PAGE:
A disruptive market can be an opportunity to create something new. As discussed in the Discovering New and Emerging Markets readings regarding "disruptive technologies," managers need to plan to learn from their plans rather than expect their plans to play out as an accurate forecast. Applying principles of sustaining markets to disruptive markets will cause a business to fail - precisely at a time when there is so much potential to succeed. This plays along with last week's theme of not 'staying the course,' sometimes a leader needs to be far enough removed from daily details so that they can notice large-scale strategy changes such as these. If a person is too stuck in a routine or tradition, they won't be able to see the bigger picture. They may not even notice that they're suddenly in a Red Ocean.
But how does a manager also keep the perspective of a strategic-thinking leader? This topic has brought an issue to the surface which had been troubling to me, but I hadn't fully articulated before now. Many small nonprofit leaders must be both fully involved in the daily operations of the business including not only programmatic activities but also managing business and personnel. Whereas a large corporation may have the capability of hiring a President or CEO who can hire a COO to manage business while they are coming up with strategic plans, or even a large nonprofit can hire an Executive Director who might be separate from an Operations Manager. The story of Honda could be a great learning piece for a small nonprofit, because it actually demonstrates how close they came to bankruptcy, yet still managed to absolutely dominate opportunity by seizing a disruptive market. Although a manager of a small nonprofit may be overworked and bogged down by administrative details, as a leader it is their duty to make the time for strategic planning for the organization.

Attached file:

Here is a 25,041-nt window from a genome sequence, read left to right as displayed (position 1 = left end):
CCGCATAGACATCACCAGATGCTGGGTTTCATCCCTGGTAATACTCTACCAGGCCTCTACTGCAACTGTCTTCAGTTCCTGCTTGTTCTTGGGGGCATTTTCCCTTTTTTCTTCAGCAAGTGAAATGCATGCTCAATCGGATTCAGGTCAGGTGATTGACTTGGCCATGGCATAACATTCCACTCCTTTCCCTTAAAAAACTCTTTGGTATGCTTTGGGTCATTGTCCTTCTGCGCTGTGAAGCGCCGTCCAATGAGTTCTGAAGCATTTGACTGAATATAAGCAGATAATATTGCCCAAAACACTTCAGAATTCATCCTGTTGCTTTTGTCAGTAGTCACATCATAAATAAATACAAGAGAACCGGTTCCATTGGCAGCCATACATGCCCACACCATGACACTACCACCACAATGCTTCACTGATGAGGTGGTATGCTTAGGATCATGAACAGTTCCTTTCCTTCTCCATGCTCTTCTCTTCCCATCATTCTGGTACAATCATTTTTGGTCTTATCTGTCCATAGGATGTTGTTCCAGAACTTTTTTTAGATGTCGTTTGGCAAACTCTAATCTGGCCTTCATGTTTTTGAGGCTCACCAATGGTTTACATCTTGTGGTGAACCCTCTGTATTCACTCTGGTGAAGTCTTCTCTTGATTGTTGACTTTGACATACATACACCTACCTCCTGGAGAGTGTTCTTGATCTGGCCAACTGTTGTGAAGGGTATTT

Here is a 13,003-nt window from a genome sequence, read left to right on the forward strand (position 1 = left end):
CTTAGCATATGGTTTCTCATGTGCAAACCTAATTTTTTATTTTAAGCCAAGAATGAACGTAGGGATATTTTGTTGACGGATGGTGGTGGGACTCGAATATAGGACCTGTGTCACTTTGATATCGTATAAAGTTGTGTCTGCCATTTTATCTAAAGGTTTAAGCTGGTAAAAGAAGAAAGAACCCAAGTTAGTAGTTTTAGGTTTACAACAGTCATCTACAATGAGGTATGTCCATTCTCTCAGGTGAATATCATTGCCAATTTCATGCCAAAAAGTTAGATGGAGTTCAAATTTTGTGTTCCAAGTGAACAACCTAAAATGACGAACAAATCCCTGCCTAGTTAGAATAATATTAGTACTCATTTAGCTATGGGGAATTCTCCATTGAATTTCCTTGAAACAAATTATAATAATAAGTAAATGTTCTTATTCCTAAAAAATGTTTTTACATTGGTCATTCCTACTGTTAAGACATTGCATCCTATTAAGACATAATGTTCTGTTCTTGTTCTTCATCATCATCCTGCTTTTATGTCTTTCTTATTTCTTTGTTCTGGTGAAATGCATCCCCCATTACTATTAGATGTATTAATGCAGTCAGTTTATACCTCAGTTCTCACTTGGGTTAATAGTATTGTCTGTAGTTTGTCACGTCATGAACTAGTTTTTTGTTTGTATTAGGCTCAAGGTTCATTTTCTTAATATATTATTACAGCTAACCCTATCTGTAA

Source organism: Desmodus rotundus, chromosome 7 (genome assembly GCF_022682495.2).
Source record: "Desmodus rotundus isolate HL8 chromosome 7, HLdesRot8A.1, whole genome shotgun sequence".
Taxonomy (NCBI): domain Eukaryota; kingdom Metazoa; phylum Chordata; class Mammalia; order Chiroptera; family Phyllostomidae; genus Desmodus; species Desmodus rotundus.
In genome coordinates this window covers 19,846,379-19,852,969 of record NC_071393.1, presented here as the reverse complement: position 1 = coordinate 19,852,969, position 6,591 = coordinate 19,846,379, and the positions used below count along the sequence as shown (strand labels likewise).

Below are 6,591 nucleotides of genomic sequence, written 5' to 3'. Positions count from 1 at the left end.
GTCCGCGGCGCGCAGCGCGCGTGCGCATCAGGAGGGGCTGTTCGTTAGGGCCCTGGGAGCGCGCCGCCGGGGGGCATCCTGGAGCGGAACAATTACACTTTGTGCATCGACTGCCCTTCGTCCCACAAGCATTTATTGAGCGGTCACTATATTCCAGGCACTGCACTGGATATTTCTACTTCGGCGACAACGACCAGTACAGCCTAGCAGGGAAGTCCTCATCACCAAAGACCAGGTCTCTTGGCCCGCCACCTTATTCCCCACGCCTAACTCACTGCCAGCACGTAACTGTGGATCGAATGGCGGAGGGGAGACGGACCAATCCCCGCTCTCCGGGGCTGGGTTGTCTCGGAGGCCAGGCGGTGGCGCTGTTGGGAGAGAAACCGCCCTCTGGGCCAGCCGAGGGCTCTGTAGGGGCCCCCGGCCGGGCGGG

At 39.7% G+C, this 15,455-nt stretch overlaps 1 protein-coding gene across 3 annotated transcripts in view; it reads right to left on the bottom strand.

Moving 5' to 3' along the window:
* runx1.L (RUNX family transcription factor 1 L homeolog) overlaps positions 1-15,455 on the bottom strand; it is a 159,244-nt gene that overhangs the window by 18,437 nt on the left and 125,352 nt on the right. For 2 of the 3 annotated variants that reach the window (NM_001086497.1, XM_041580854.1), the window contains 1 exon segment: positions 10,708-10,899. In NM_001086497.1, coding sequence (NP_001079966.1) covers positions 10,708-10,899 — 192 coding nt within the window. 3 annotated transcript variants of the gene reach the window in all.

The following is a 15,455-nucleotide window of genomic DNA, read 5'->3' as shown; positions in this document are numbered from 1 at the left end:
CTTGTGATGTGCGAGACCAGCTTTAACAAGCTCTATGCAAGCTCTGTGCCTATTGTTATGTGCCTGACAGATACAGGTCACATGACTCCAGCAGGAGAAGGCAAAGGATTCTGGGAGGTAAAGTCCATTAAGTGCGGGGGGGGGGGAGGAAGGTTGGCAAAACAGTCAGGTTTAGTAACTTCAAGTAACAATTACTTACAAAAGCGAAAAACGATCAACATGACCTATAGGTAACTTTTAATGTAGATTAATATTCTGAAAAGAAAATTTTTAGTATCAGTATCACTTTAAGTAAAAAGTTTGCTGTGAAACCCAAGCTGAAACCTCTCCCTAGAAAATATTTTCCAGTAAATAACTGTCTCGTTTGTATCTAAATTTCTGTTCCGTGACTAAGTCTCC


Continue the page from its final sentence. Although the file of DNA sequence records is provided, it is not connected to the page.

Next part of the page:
As stated in the article, most managers don’t have the “luxury” of endless trial and error attempts toward and exciting new path. And although there may not be data available for an unknown or new market, there is going to be some information to be used and some internal strengths or weaknesses to be assessed. For a small nonprofit with limited resources, this could be tasked to a strategic development subcommittee on the board of directors. This can usually consist of experienced business individuals from across the community who will actually be removed enough from daily operations of the nonprofit to see the bigger picture and help guide the organization to a blue ocean future.